Subject Area: Leadership, Conflict resolution, business skills, communication, constructive conflict, Overcoming Adversity
Contact Course Instructor
Template for resolving conflict
All companies and organizations have differences and disagreements. Studies show the amount of disagreements are not related to effectiveness, as much as how conflicts are handled. Successful companies do not avoid disagreements; they resolve them while remaining respectful of all involved, thereby strengthening their relationship. These steps are a simple, but effective way to resolve conflict while avoiding the common and destructive patterns. Use this model with an ongoing issue in your business, as well as future issues.
1. Set a time and place for discussion. Avoid “sneak attacks.”
2. Define the problem – Be specific as you frame the issue.
3. List the ways each side contributes to the problem.
4. List past attempts to resolve the issue, which were not successful.
5. Brainstorm—Pool your new ideas and try to list 10 possible solutions to the problem. Do not judge or criticize any of the suggestions at this point.
6. Discuss and evaluate each of these possible solutions. (Be as objective as possible. Talk about how useful and appropriate each suggestion feels for resolving your issue.)
7. Agree on one solution to try.
8. Agree how you will each work toward this solution. (Be as specific as possible.)
9. Set up another meeting to discuss your progress.
10. Affirm one another for progress. (As you notice one another making a positive contribution toward the solution, commend the effort.)
When to Take a Time-Out
Some conflicts become heated as levels of anger and frustration rise. Rather than speaking assertively, people begin to accuse, criticize, or yell. Rather than listening actively, partners interrupt, belittle, and ignore. Physiologically, the “fight or flight” response is triggered as each person goes into a protection mode, with little or no regard for their partner. In this state of escalation, it is not uncommon to say or do things we later regret.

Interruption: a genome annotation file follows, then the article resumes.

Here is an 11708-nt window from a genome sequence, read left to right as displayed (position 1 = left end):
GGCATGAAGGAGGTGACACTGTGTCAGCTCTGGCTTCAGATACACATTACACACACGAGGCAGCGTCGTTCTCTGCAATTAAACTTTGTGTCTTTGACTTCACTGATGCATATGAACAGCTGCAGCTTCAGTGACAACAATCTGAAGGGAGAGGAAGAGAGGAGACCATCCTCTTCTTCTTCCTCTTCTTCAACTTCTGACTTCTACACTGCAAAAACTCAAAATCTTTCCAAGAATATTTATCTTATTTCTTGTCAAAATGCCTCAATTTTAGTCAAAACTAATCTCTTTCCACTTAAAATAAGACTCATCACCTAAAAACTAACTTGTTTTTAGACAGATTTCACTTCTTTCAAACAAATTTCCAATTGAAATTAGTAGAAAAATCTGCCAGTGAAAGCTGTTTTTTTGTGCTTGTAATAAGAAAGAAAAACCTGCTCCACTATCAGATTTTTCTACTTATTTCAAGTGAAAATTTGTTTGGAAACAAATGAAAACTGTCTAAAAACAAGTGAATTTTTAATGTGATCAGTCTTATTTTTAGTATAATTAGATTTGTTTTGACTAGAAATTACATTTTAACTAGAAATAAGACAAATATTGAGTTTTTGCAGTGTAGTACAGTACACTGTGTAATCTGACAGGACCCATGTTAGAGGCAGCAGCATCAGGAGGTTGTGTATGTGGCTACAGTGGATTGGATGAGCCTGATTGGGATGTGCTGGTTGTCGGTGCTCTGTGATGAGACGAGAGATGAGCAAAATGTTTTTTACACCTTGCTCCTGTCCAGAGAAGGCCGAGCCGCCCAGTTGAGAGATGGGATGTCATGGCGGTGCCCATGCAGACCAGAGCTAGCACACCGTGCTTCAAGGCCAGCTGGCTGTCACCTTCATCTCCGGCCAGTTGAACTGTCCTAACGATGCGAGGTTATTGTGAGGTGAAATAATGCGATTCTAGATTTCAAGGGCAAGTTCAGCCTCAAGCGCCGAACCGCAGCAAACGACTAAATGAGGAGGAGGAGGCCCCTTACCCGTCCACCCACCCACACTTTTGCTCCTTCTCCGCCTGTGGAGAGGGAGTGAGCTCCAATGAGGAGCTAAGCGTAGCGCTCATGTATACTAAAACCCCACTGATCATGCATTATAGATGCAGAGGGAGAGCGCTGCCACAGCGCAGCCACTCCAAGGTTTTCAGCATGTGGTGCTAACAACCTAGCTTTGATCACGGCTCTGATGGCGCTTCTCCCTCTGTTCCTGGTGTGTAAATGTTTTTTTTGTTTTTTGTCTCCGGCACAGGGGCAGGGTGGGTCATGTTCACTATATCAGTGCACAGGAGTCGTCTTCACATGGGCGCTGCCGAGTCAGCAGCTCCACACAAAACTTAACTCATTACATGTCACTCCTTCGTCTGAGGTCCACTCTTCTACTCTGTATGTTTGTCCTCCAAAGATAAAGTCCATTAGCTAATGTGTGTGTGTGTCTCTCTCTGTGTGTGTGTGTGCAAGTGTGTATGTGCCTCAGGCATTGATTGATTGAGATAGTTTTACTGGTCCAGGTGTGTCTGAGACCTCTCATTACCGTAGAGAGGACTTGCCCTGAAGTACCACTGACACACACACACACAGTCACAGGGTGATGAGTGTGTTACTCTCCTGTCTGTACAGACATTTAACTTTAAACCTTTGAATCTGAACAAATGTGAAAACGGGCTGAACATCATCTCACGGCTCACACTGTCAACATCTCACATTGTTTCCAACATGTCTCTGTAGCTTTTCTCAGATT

Moreover, it is nearly impossible to have a productive conversation leading to a mutually agreed upon resolution. This is when a “time-out” can be beneficial. A time-out provides people with an opportunity to cool down, identify their feelings and needs, and begin to think productively again about how to approach the issues they face.
1. RECOGNIZE YOUR NEED FOR A TIME-OUT. Are your fists clenched? Is your face red? Are you breathing fast? Are the tears streaming down your face? Do you feel like screaming or throwing something? Are you afraid of the other person’s intensity? Do you feel emotionally closed off ?
• Learn to recognize the signs that things have become too intense for you to have a productive interaction with each other.
• What physical and emotional reactions indicate you need a time-out?
2. REQUEST THE TIME-OUT. Call a time-out for yourself by saying something like “I’m just too angry to talk right now; I need to take a time-out. Please give me an hour to calm down and gather my thoughts.”
• Remember to call the time-out for yourself. It is seldom helpful to tell the other person “You need a time-out!” Suggest a time when you think you’ll be ready to resume.
3. RELAX AND CALM DOWN. Take some deep breaths. Go for a jog. Take a walk. Write in a journal. Read, or listen to music for a while.
• Do something that will help you relax and recover from the emotional intensity.
• What method(s) could you use to calm down?
4. REMEMBER WHAT’S IMPORTANT.
• Try to identify what you were thinking and feeling that became so difficult to discuss.
• Think about “I” messages you could use to tell one another what you were thinking or feeling, and what you need from him/her.
• Remember the two of you are a team, and the only way your relationship will “win” is if you work toward a solution that both individuals can feel good about.
5. RESUME THE CONVERSATION. Bring in the skills of assertiveness and Active Listening and/or the Steps for Conflict Resolution. These structured skills can help contain the intensity as you attempt to resolve a conflict. Honor your commitment to return to the issue when you are ready to have a more productive conversation.
1. Which step is the easiest to take? Which is the hardest?
2. What indicates when you need to take a time-out?